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Elizabethtown /

Rated: PG-13

Starring: Orlando Bloom, Kirsten Dunst, Susan Sarandon, Judy Greer, Alec Baldwin

Directed by: Cameron Crowe

Produced by: Donald J. Lee Jr., Tom Cruise, Paula Wagner

Written by: Cameron Crowe

Distributor: Paramount Pictures


Orlando Bloom in Paramount Pictures' Elizabethtown
Kirsten Dunst and Orlando Bloom in Paramount Pictures' Elizabethtown
Kirsten Dunst in Paramount Pictures' Elizabethtown

      It’s a little peculiar that writer/director Cameron Crowe, who has made an acclaimed career out of depicting the character-transformations of troubled youths when rocked by life-changing events (i.e.: Almost Famous), has such a high disregard for the very idea of transformation itself in his latest picture, Elizabethtown. Crowe’s Drew Baylor (Orlando Bloom), a shoe executive who becomes suicidal when he leads a company to bankruptcy, is filled with such macabre ideas in the beginning of the movie that he hooks himself up to an exercise bike that will stab him in the heart as he rides it to his death. He is so depressed that when he receives a phone-call right before turning the fatal mechanism on, only to hear that his father has died, Drew senses a comparatively bright turn around the bend for his life. And so there proves to be. He refrains from pulling the plug on things—at least temporarily—and hops a flight to his dad’s home in small-town Kentucky. On the way there, while dozens of long-lost relatives who see him as the big family-celebrity await him, Drew meets Claire Colburn (Kirsten Dunst), a flight attendant who connects with him. In an instant, he becomes a threat to himself no more; now, Drew is simply a searcher for his life’s fulfillment.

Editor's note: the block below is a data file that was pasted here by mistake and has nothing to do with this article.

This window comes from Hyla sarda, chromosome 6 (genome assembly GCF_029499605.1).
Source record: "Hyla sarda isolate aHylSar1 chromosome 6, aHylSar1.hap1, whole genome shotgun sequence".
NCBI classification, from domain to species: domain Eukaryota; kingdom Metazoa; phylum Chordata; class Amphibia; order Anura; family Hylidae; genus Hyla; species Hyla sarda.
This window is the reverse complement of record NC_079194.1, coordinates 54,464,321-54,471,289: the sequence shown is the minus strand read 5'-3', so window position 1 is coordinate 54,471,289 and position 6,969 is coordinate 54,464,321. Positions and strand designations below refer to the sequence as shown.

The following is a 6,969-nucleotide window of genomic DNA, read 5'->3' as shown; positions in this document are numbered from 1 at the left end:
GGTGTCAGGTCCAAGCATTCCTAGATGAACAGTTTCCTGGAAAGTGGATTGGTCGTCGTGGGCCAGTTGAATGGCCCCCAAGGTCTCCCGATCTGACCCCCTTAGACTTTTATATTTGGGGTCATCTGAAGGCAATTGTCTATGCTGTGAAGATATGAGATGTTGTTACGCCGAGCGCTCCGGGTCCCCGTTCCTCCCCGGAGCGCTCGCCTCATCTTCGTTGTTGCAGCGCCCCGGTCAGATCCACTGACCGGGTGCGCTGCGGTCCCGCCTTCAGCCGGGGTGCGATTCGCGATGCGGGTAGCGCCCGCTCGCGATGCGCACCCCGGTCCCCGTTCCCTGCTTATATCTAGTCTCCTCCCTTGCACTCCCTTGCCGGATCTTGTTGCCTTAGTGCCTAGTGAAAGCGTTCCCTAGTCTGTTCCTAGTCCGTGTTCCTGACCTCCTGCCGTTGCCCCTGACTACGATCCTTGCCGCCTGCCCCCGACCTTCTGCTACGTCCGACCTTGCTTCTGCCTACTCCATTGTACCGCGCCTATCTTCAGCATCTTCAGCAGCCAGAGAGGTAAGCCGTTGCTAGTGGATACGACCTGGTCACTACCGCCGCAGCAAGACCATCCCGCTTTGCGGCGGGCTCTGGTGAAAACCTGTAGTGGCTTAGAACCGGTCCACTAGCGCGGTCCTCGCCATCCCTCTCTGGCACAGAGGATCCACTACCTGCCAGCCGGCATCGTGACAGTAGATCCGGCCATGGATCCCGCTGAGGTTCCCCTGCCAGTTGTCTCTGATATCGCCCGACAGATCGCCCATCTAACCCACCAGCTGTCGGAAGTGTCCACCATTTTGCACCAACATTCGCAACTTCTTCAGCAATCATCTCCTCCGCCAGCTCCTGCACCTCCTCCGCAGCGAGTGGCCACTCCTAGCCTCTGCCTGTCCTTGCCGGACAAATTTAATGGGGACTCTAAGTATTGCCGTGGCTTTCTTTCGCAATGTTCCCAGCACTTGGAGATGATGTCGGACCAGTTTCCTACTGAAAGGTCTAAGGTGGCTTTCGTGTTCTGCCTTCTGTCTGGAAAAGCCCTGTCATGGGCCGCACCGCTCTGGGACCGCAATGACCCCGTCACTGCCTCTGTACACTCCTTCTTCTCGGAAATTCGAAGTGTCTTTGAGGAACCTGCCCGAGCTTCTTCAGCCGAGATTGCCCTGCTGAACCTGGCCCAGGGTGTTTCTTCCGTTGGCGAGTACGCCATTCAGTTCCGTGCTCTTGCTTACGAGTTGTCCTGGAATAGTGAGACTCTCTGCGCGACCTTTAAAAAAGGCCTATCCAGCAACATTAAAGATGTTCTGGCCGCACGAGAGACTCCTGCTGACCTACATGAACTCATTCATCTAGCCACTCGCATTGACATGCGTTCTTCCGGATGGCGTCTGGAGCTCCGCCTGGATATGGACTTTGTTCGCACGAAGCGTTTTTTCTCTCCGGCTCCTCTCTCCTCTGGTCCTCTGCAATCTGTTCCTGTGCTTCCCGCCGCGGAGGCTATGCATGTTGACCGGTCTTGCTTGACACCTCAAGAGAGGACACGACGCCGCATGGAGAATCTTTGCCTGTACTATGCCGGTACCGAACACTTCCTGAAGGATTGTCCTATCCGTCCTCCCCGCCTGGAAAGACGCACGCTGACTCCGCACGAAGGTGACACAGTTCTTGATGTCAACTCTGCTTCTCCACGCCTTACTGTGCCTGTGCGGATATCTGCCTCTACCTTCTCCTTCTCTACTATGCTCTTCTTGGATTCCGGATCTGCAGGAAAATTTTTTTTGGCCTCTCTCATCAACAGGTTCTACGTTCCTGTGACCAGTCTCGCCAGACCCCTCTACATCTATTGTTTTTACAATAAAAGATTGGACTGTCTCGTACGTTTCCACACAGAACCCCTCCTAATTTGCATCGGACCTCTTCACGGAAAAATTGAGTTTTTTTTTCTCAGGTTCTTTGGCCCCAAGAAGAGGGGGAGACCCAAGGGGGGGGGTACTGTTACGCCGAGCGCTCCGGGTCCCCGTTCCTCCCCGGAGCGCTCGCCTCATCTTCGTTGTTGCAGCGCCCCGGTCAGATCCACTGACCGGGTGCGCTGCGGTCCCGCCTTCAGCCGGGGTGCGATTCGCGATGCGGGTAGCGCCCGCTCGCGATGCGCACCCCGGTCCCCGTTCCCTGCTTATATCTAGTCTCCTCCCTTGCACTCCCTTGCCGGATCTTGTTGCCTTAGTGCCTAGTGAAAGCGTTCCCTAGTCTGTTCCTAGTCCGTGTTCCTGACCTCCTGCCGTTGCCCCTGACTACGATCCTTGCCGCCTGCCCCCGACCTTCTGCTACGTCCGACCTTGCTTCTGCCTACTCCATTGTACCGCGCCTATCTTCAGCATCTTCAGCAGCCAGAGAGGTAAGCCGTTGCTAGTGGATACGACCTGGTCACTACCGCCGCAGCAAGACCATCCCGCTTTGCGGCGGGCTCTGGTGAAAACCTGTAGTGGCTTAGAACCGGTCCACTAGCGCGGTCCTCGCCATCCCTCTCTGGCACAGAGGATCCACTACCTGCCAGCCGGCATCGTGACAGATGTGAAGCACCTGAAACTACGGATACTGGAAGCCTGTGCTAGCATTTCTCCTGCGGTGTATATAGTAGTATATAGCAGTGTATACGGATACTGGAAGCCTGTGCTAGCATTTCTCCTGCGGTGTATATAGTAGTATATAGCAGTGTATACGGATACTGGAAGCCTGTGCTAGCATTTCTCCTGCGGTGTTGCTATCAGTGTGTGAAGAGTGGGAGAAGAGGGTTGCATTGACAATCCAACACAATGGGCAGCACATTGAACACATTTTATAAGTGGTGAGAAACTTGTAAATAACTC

In essence, Crowe doesn’t care about how Drew reaches the point he does, internally, but rather dwells on the mere fact that he reaches it. Sure, there are many themes regarding self-discovery and how it can transform a human’s outlook on life to be found in Elizabethtown, but all of them function as external plot-devices.

     Then again, it’s hard to really deem Elizabethtown a bad movie because of the things that Crowe ignores, considering the fact that he gets so much else right. The film plays best as a straightforward-but-highly-romantic love-story. Dunst and Bloom give two of the best performances of their careers here, sizzling with a chemistry that Crowe captures magnificently. The scene featuring Drew and Claire’s all-night phone-call is exemplary of this; it is executed in a very simple manner, but allows the audience to observe their budding relationship in such an intimate way that its lucidity only lends to its perceptiveness.

     At 123 minutes long, Elizabethtown sort of dwindles to its conclusion, but this is hardly a problem when the company of the characters is as enjoyable as it is. (Not to mention: Crowe chopped down his original cut by almost a half-an-hour in favor of this shorter one). Even if it is a step down from the writer/director’s previous efforts, it allows him to indulge in all of his artistic temptations—from musical to location-wise, some more successful than others—in a comforting, eloquent manner. I reckon that the movie’s pretty damn good, too.

-Danny, Bucket Reviews

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